Some weeks before the spangles appeared, the female of a small species of wasp called by entymologists Neuroterus Baccarum, laid a number of eggs on the leaf. In due course, the eggs hatched into grubs, and the grubs feeding on the leaf caused the spangles to appear.
In the autumn the spangles containing the grubs fall off the leaves on to the ground at the foot of the tree. Later the oak tree sheds its leaves, and these fall on top of the spangles.
Throughout the winter the spangles lie on the ground, protected from the cold by the covering of leaves. And inside each spangle a tiny grub is feeding on the spangle surrounding it.
In due course the grub becomes a pupa, and then develops into a young wasp. Throughout the rest of the winter, the little wasp remains safely encased in the remains of spangle that sheltered and fed it from its grub stage.
Read the rest of this article »
Posted in Insects, Nature, Wildlife on Thursday, 18 April 2013
This edited article about insects originally appeared in Look and Learn issue number 228 published on 28 May 1966.
Man may think he rules the world, but history may yet decide that the era in which we live should not be called the Age of Mammals, Man, or the Atomic Age, but the Age of Insects.
Today we know of about three thousand different sorts of mammals, of which human beings, whatever their colour or race, are only one kind. But there are nearly a million different sorts of insects, and more are discovered every week. Many kinds of insects exist in huge numbers; there may be more individuals in a single swarm of locusts than there are people living on earth!
The bodies of insects are built in articulated sections or segments. Each segment is protected and supported by a hard covering, which acts as a skeleton, for insects have no bones. The segments are grouped into three main areas: the head, the thorax and the abdomen; they also have up to three pairs of legs and two pairs of wings on the thorax, and a single pair of feelers or antennae on the head.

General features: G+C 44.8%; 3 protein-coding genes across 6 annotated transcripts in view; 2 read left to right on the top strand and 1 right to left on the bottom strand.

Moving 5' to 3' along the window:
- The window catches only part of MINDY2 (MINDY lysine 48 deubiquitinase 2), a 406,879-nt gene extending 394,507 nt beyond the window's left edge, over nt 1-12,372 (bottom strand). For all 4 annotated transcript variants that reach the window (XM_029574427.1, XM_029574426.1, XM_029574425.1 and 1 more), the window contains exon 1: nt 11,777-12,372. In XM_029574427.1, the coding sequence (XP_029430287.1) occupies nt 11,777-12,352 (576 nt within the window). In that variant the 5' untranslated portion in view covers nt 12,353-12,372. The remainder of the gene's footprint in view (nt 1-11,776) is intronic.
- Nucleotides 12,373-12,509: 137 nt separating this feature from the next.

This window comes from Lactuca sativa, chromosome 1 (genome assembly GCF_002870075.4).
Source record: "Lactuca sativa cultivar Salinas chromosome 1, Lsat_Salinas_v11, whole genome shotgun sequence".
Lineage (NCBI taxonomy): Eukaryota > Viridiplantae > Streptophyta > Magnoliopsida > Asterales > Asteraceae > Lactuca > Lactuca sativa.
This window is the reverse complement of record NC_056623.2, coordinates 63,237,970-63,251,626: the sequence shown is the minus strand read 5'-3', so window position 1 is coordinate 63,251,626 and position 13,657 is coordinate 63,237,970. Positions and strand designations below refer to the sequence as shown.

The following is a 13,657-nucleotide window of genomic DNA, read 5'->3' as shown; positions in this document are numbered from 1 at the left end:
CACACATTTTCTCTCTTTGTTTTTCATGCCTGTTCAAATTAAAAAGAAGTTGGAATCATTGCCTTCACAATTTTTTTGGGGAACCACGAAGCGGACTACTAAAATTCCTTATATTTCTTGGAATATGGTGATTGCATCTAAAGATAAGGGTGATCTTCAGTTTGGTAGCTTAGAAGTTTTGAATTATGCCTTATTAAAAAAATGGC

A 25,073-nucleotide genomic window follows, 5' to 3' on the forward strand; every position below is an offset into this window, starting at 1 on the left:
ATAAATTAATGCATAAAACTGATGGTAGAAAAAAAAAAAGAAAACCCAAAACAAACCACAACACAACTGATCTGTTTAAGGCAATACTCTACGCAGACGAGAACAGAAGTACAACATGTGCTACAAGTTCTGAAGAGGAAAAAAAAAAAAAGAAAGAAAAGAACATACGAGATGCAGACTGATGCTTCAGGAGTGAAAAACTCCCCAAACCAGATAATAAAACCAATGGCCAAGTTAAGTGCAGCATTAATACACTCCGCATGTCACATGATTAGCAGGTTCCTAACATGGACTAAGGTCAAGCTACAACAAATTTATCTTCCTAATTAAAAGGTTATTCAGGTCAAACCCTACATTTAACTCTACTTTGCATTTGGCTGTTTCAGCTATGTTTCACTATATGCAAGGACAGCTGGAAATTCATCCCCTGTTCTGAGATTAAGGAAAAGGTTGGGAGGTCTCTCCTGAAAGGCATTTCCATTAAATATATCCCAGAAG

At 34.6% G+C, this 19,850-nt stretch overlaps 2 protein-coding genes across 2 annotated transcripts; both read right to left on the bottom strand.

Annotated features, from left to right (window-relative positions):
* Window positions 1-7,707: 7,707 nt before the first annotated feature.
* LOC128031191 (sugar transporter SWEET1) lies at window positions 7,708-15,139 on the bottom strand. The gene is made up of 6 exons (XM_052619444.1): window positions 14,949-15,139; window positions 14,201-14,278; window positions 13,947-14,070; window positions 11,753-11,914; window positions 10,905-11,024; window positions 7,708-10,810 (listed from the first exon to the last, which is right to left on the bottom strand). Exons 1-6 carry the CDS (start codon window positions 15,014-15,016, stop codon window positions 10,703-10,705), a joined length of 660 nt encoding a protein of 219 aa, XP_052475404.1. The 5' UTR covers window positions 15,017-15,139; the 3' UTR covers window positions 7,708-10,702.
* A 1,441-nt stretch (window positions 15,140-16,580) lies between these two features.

Insects cannot live in the sea, but otherwise they are found almost everywhere, from high mountains to swamps or deserts as well as in less extreme environments. No single insect lives in all of these places, but between them they have occupied the world very fully.
Most sorts of insects feed on very few things; anybody who has ever kept silkworms or other caterpillars knows how selective they are about the sort of leaves they will eat. Some seem to make a very odd choice and may, for example, feed only on the leaves of stinging nettles or the decaying wood of a single kind of tree. Others, however, will eat a lot of different food.
Read the rest of this article »
Posted in Birds, Insects, Nature, Wildlife on Friday, 12 April 2013
This edited article about nature originally appeared in Look and Learn issue number 223 published on 23 April 1966.
The cacique’s unusual pendulous nest (top left) by DEW
There is a bird known as the yellow-tailed green cacique living in the northern parts of South America. It is one of the tropical orioles that weave nests of dried grass that look like long narrow sacks hanging from the branches of the great ceiba trees. Some of these hanging nests are as much as six feet long, with an opening at the top for the birds to enter. The hen cacique lays her eggs in the bottom of the sack.
If you could stand in one of these tropical forests, watching these hanging nests gently swaying as the branches move, you would naturally wonder why the birds went to all this trouble. Indeed, why do some birds go to so much trouble to build elaborate nests? We might say it is to provide a warm and comfortable bed for the nestlings that will later hatch from the eggs. But the ordinary cup-shaped nest does this, much more simply.
We might say it is to keep the eggs safe from marauders, but there is probably no kind of nest ever built which keeps the eggs absolutely safe. In spite of all the cunning devices employed in making nests, none is secure from every kind of egg-robber just because of its shape.